You've aroused my curiousity though. A machinist straight edge is not accurate enough the check warpage limits? Personally I would check with a straight edge and if it out, take it to my machine shop for them to remeasure and machine if needed, hmmm...... Now, my personal experience tells me it is more important "where" and "why" the head is out .002 rather than "simply out .002") and the service manual doesn't really go into that. But beyond that,

Can you tell me what is the proper procedeure/equipment for field checking straightness?
I use a machinest straight edge and feeler guages.

Lawrence
05-03-04, 01:35 PM
I use a machinest straight edge and feeler guages.

ttown..........in defense of bbobynski, he is a GM powertrain engineer and helps out alot on this forum. He gets a lot of really rediculously simple (Edit: No offense intended, any question is valid if you don't know the answer) questions here and does his best to answer them. I think it just wears him out sometimes and he gets a bit wired.

ttown
05-03-04, 01:40 PM
ttown..........in defense of bbobynski, he is a GM powertrain engineer and helps out alot on this forum. He gets a lot of really rediculously simple questions here and does his best to answer them. I think it just wears him out sometimes and he gets a bit wired.

I am interested to read his response/clarification.
Sometimes I loose my temper, but I think that his response was completely uncalled for.

Opinions were asked for and that is all I offered. I did not say it was the only way to go, just what I would do.

Lawrence
05-03-04, 01:47 PM
Agreed, as I'm sure bbobynski would too.

ShadowLvr400
05-03-04, 02:25 PM
Both of you two know what your doing, relax a bit. Bob, there are shops outside of GM that could do things well. His local shop could be Coates Intl, or Ligenfelter's. You might be surprised by the expertise of some backyard builders anyways.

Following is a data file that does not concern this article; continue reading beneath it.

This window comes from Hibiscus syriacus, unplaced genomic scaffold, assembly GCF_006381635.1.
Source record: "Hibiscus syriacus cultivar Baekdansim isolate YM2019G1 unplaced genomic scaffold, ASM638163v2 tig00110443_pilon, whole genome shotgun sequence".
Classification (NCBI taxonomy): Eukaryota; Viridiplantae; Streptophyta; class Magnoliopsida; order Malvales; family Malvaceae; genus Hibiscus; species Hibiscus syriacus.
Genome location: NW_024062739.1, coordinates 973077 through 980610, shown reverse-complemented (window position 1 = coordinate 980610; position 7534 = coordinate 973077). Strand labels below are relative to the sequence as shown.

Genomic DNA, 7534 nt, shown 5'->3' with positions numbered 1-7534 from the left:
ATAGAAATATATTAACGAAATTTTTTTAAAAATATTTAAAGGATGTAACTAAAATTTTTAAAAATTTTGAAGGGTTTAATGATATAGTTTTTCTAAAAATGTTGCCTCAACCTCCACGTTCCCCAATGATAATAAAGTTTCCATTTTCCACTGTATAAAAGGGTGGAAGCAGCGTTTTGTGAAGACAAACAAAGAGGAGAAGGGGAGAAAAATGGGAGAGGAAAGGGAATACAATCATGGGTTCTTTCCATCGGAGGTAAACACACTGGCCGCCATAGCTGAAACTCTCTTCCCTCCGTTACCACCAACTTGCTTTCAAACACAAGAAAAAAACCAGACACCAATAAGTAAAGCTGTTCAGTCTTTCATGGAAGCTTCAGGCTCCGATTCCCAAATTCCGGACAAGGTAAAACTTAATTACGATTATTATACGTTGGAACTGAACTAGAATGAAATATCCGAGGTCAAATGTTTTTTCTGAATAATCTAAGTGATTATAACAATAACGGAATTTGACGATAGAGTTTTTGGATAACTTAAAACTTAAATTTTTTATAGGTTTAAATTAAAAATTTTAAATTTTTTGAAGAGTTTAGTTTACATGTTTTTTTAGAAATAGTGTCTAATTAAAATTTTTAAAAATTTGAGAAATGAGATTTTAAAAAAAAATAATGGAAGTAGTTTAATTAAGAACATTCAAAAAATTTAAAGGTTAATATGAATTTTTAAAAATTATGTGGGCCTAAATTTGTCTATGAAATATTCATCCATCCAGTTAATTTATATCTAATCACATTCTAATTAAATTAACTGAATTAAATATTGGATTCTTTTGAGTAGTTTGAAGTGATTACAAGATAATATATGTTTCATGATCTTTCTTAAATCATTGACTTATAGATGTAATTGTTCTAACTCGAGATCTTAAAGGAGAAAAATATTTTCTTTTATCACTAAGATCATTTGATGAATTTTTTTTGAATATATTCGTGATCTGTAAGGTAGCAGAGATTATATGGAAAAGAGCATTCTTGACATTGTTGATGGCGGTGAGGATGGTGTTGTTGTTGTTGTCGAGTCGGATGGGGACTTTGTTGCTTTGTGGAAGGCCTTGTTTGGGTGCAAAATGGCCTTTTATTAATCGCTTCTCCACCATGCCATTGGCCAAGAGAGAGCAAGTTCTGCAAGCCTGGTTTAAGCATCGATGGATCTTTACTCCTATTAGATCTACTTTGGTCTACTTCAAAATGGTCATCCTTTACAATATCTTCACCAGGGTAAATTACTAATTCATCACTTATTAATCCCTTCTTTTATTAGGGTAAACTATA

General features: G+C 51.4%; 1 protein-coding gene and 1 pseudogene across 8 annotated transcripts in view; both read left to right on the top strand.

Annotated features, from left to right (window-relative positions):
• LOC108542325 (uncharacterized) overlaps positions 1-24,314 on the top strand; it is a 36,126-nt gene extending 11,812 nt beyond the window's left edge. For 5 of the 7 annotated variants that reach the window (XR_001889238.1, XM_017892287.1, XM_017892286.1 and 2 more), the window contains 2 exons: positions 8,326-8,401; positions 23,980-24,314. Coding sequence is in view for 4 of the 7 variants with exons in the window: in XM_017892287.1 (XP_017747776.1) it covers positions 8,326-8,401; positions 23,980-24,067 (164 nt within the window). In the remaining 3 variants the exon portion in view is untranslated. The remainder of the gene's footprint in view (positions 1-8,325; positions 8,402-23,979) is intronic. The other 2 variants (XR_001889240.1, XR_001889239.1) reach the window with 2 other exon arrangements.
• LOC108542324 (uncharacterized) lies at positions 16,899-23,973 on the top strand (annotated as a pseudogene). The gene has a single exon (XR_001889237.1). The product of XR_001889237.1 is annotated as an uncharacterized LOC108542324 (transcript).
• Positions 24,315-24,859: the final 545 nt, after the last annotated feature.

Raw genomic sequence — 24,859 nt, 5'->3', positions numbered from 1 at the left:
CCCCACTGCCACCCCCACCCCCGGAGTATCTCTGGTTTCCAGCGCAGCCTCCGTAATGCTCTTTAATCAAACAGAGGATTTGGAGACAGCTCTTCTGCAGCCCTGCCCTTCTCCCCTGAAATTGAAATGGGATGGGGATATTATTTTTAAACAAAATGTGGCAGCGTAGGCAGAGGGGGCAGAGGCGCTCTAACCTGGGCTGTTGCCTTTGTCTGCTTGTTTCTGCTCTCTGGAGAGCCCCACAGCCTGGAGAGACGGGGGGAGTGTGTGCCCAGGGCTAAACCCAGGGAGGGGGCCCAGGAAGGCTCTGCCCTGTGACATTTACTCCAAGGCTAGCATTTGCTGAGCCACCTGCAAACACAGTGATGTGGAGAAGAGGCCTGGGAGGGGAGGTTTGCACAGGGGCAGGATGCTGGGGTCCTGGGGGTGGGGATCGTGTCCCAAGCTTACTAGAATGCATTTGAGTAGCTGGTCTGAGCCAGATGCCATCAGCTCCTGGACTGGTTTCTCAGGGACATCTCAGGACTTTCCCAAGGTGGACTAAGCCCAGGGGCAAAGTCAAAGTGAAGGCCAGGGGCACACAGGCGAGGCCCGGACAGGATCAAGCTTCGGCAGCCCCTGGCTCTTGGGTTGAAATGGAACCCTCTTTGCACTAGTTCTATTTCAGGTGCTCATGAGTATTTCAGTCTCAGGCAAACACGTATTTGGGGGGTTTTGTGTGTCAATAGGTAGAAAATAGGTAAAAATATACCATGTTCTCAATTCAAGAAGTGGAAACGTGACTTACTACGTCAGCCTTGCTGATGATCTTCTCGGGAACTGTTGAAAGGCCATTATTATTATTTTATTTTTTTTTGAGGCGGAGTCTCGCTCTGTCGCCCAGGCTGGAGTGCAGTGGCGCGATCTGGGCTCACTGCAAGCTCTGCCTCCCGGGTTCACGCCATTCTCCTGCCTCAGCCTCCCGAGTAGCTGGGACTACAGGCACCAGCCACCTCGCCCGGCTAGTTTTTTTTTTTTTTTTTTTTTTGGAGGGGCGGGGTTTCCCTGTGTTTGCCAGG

Ttown, Bob does have the point in that a lot of small town shops wouldn't have the skill and expertise to do work on the Northstar. I know plenty of shops in town that I wouldn't let touch my mower, let alone my car.

As for the person who asked about milling the head during a headgasket replacement, I'd say do it if you know your machine shop is good at what they do. If it's just Joe Blow with a ruler out there doing the work, I'd probably advise against it. The key is, know your shop.

BeelzeBob
05-03-04, 02:59 PM
Sorry to start a flamer there. Really, just kidding. If you read my post and review the frequent "LOL" I tried to lighten it up. Besides, what is "so uncalled for" in my comments. Consider my viewpoint.....

Considering that the plant checks the head deck machining flatness with electronic equipment that can detect variences of one micron I am always doubtful of ANYONE that says that they can do it better. The diamond faced cutter alone that does the head deck probably costs more than the total equipment in many "machine shops"...LOL.

Besides, checking the flatness with a machinist straightedge and a feeler gauge and then talking about the "factory tolerances" being "too loose" are create a funny picture in my mind....when we are specing the thing in microns....and then someone is going to check it with a straightedge and feeler gauge and do it "better"....LOL

BTW....for what is required for the head gasket to seal the surface finish is more important than the absolute flatness. I have never seen a Northstar head not "flat" or "warped" too badly to seal. Even when studies are done regarding flatness the head has to be pretty off to not seal with the production gaskets.